There's a house south of me in Fayetteville, Georgia.
One where the occupants, unaware of who the previous owner was, bought it - and are now tired of chasing people off their lawn.
They come. Not that often anymore, but just often enough. To stand on the lawn and have their picture taken of themselves with the house behind them.
Because inside that house was the scene of a double murder and suicide.
When Benoit didn't show up for work on June 7, 2007 the WWE was worried. Benoit was a soiid, dependable worker. As a boy in Canada he had idolized the wrestlers and the industry and had overcome just about every obstacle, from his lack of height and lack of size - to become a small, compact fireplug of a man courtesy of steroids. After years of putting in appearance after appearance, he suddenly was an unannounced no-show.
Initial reports of his death resulted in the WWE tearfully giving him a 21 bell salute and presenting a "package" celebrating his life that was broadcast on Monday's show. Poignantly, it was capped with him tearfully embracing his deveopmentally delayed son as they celebrated him finally winning the heavyweight championship, a life's dream.
And then the details came out about the deaths.
His wife was found, with her hands and feet tied, asphyxiated and with a towel over her head. There was some blood under her head, but there wasn't that much sign of a struggle - not that she could have struggled much against a man whose 5'11" frame had been jacked up to 220lb. The man was pure explosive power, a lot of fast twitch muscles, but he'd choked or smothered her slowly and methodically.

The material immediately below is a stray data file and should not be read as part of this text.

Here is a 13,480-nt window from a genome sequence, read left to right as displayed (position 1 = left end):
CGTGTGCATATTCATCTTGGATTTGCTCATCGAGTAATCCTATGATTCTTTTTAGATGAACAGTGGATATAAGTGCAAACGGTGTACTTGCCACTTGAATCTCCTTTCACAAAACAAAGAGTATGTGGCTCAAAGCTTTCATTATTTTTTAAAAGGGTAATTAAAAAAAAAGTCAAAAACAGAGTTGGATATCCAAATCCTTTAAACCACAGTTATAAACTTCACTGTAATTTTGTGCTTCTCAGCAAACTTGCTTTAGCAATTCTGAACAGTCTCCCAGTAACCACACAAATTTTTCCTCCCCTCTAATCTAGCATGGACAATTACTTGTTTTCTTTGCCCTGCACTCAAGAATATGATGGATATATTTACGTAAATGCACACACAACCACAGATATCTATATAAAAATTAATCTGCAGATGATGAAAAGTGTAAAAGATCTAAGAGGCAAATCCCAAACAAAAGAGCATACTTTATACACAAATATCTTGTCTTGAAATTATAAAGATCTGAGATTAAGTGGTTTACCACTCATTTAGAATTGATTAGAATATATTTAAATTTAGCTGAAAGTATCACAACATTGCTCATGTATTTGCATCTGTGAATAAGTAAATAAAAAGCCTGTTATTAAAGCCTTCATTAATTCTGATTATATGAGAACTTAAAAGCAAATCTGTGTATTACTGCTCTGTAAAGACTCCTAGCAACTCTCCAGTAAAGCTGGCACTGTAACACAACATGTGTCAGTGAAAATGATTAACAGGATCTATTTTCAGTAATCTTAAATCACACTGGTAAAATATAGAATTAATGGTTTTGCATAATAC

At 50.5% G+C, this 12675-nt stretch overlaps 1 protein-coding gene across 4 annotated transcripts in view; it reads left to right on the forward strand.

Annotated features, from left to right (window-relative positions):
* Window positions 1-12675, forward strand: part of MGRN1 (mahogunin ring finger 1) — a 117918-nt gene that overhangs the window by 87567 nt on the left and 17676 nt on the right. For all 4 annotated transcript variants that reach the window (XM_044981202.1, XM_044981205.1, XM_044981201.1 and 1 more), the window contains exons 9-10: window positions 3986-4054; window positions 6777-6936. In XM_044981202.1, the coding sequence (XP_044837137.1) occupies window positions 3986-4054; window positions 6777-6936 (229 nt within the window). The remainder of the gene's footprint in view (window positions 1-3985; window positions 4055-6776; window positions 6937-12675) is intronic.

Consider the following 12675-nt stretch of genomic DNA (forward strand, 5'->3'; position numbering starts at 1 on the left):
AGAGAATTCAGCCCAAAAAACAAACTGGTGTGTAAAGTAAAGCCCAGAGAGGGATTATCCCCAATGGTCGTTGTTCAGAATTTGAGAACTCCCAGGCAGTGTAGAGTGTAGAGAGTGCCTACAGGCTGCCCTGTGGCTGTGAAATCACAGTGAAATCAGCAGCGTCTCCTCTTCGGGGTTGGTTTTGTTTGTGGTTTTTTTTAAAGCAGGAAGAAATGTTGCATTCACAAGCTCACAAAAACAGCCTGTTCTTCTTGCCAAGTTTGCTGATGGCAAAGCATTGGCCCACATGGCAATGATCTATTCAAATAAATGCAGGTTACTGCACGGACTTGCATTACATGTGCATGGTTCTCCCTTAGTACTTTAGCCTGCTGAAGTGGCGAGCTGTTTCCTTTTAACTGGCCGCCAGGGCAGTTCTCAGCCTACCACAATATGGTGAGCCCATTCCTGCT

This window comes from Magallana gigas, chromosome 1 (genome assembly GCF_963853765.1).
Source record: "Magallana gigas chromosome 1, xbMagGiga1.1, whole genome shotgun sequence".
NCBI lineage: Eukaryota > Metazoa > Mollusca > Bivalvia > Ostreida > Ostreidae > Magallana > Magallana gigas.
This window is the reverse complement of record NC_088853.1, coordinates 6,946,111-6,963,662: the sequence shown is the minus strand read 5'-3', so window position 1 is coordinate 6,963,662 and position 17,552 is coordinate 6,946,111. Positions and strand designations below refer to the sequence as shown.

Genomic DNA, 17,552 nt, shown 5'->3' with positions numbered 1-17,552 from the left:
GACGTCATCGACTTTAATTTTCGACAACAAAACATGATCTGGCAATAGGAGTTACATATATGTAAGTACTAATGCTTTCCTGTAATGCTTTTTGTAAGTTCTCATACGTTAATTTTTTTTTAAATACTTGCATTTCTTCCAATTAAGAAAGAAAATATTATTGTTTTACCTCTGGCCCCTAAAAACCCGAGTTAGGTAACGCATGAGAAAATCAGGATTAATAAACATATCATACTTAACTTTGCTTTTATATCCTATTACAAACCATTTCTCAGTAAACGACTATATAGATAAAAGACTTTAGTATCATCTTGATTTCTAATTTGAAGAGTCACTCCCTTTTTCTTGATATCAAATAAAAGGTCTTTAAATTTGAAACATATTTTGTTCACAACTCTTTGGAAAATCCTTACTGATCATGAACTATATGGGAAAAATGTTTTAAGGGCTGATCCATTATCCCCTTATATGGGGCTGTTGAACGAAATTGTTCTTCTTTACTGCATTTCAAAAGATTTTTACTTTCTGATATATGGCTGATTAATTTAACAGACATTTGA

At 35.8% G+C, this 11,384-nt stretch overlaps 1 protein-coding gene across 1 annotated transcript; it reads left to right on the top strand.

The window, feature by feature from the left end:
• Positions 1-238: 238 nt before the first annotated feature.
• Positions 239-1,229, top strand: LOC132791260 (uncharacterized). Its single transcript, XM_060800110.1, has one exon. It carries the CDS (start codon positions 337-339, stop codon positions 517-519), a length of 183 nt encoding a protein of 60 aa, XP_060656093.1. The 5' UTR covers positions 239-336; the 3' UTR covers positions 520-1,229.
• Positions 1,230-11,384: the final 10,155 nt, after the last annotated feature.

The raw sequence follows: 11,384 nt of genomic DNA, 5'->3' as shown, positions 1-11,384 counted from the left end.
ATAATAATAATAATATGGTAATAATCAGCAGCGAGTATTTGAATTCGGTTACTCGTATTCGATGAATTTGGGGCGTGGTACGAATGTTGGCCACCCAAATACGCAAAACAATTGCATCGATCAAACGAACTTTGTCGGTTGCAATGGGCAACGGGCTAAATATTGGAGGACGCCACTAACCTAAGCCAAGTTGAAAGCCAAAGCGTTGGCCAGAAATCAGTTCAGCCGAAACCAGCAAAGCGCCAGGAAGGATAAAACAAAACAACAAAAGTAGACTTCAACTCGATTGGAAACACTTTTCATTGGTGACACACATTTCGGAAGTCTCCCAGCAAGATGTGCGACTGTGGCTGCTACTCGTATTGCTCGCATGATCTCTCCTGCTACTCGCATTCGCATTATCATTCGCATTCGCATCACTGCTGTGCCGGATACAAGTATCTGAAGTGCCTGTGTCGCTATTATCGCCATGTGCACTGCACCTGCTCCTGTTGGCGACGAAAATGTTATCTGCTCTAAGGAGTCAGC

He then headed over to his son's room, sedated his next victim with Xanax and then strangled him - the pride and joy of his life, his seven year old boy.
This was no crime of passion or rage, he placed a Bible next to each, and then went down to his weight room, where he placed another Bible on the weight machine and put the cable of a weight machine around his neck, and hanged himself.
Two words came to mind immediately: roid rage.
But even though Benoit had obviously been using steroids for years, there was no sign of the characteristic rage that marked other steroid-related deaths. This was a cold, quiet, deliberate and methodical double murder and suicide. The presence of the Bibles meant he had presence of mind to know he was doing wrong and to apologize to God for his actions.
But the WWE didn't need this. They'd weathered a steroid scandal with Hulk Hogan being front and center in the case. They'd had to call themselves "sports entertainment" and admit it was all fake rather than have steroid testing. Instead they have their own "wellness" testing which is more about not getting sued by lawyers - because wrestlers deal with a lot of physical and emotional hurt with drugs. But in order to be taken seriously as a sporting event, they'd have had to have others run their testing and others decide what their people could and could not take. Now the wrestlers laugh about it on talk shows and talk about the behind the scenes, whereas in the day you were expected to assault someone who suggested it was fake, even if that meant jail.
There were a lot of dead wrestlers, men whose hearts had given out or who had just succumbed to one injury after another. Under the lights they were supermen, but in real life they were very real men.
But strangling a seven year old boy first? Murdering his wife? That was taking it to another level. The WWE immediately excised and exorcised themselves of any mention of Benoit. They cleansed their website, their inventory, their programming to remove him entirely. And because they'd acquired the WCW footage in various buyouts, they controlled that history as well. Unless you wanted to find grainy VHS footage of him in a warehouse in Calgary as a teenager, you weren't going to see him outside of YouTube.